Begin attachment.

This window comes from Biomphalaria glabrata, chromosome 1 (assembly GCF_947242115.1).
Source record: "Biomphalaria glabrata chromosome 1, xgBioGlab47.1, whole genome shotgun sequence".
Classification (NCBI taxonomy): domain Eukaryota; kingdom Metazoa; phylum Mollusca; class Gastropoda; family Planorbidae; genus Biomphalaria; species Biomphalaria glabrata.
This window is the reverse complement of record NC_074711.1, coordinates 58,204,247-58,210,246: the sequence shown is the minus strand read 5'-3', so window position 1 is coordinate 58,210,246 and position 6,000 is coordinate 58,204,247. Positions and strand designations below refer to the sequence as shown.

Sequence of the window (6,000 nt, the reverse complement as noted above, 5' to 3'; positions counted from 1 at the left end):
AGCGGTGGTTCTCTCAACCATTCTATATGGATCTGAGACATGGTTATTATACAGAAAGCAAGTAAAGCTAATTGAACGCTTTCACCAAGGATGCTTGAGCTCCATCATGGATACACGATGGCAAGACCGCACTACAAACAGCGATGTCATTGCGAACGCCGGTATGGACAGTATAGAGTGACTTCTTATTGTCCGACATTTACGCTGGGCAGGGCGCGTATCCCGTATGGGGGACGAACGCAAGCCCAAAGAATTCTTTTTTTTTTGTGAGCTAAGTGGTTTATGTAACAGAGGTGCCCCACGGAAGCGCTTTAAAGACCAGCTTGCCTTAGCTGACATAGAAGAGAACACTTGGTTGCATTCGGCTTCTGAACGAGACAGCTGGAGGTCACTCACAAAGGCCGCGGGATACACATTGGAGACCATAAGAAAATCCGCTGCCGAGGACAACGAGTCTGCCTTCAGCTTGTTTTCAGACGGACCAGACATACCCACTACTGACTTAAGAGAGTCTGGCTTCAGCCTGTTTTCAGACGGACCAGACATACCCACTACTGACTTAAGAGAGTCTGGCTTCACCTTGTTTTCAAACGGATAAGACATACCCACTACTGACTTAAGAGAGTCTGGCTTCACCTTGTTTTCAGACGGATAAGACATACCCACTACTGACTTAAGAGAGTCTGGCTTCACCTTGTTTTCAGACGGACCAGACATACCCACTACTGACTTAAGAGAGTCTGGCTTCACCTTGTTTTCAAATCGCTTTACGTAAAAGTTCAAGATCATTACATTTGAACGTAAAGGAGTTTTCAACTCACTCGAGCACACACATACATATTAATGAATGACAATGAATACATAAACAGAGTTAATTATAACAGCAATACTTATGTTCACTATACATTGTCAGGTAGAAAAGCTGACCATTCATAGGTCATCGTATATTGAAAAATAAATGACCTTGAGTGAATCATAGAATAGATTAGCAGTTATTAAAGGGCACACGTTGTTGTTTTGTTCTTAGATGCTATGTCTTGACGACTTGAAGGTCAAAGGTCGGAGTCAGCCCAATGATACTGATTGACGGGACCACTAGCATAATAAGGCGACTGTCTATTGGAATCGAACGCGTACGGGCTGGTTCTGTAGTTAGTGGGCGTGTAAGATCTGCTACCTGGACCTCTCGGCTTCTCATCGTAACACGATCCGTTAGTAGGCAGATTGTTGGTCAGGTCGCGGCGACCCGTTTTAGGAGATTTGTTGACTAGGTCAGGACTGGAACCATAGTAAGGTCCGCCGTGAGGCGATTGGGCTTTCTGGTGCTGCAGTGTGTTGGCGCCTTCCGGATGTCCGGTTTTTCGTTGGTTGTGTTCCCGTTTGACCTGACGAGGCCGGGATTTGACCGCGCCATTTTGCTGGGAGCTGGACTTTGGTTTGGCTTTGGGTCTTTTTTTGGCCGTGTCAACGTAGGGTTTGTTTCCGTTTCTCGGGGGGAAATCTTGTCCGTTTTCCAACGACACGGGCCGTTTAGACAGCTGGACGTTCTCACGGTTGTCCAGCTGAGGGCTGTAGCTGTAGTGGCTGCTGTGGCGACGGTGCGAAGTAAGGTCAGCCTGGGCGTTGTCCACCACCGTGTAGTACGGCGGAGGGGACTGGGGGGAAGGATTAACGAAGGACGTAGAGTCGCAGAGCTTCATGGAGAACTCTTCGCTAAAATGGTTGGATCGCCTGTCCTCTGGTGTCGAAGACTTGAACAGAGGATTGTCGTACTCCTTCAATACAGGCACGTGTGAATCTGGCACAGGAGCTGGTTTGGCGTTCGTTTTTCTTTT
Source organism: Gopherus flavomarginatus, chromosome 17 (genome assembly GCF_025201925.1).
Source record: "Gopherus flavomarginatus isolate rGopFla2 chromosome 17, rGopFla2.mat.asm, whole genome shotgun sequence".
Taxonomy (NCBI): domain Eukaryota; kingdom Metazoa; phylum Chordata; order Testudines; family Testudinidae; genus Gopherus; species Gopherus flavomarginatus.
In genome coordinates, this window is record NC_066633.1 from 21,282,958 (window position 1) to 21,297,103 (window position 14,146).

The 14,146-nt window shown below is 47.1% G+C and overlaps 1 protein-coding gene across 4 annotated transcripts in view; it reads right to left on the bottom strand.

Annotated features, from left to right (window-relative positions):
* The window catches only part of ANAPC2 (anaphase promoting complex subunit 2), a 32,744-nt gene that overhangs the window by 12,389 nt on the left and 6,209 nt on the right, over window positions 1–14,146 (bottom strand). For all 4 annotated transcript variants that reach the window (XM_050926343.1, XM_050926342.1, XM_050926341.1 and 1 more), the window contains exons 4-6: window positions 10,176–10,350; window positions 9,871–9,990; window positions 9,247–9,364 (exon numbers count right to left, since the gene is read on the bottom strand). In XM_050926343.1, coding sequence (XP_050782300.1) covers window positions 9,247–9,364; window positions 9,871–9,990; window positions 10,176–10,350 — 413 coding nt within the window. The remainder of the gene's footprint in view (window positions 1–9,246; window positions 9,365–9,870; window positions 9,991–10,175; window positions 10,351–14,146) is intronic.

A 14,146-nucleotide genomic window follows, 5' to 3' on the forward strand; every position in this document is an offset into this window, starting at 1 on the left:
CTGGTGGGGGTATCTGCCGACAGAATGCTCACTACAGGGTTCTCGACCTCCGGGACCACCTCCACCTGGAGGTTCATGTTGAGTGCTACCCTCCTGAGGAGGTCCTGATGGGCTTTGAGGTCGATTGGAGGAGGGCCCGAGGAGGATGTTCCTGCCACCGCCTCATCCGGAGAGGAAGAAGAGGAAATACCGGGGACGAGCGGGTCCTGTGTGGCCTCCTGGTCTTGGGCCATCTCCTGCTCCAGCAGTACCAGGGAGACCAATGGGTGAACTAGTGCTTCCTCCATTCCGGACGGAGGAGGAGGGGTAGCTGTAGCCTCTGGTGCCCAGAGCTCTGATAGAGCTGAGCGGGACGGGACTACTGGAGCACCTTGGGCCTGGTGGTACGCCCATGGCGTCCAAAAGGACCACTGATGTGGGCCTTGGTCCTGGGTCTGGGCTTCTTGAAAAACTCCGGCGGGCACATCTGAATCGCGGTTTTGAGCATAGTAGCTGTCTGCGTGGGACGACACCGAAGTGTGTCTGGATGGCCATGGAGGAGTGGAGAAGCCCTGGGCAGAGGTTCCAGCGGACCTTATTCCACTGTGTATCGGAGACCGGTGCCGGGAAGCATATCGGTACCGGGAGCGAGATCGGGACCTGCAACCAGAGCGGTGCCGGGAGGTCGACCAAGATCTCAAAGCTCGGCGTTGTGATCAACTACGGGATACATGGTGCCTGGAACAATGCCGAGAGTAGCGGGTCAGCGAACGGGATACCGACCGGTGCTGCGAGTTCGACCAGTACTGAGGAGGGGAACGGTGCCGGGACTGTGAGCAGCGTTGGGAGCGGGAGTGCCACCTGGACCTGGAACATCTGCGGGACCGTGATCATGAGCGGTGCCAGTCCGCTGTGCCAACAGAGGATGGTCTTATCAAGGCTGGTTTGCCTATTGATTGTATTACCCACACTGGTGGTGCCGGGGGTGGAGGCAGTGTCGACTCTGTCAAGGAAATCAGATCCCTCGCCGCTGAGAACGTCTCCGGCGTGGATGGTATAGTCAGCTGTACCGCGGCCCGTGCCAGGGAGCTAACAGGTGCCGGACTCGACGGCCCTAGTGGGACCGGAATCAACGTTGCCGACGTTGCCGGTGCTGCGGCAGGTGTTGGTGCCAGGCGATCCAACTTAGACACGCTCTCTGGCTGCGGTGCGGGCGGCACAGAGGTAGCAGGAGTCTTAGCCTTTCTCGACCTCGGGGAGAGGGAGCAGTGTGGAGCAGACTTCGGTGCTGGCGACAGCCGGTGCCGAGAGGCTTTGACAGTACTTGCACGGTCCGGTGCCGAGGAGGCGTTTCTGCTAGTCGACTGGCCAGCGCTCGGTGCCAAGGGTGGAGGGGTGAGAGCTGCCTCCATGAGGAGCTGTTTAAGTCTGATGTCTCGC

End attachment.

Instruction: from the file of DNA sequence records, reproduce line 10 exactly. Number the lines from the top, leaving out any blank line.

In genome coordinates, this window is record NC_066633.1 from 21,282,958 (window position 1) to 21,297,103 (window position 14,146).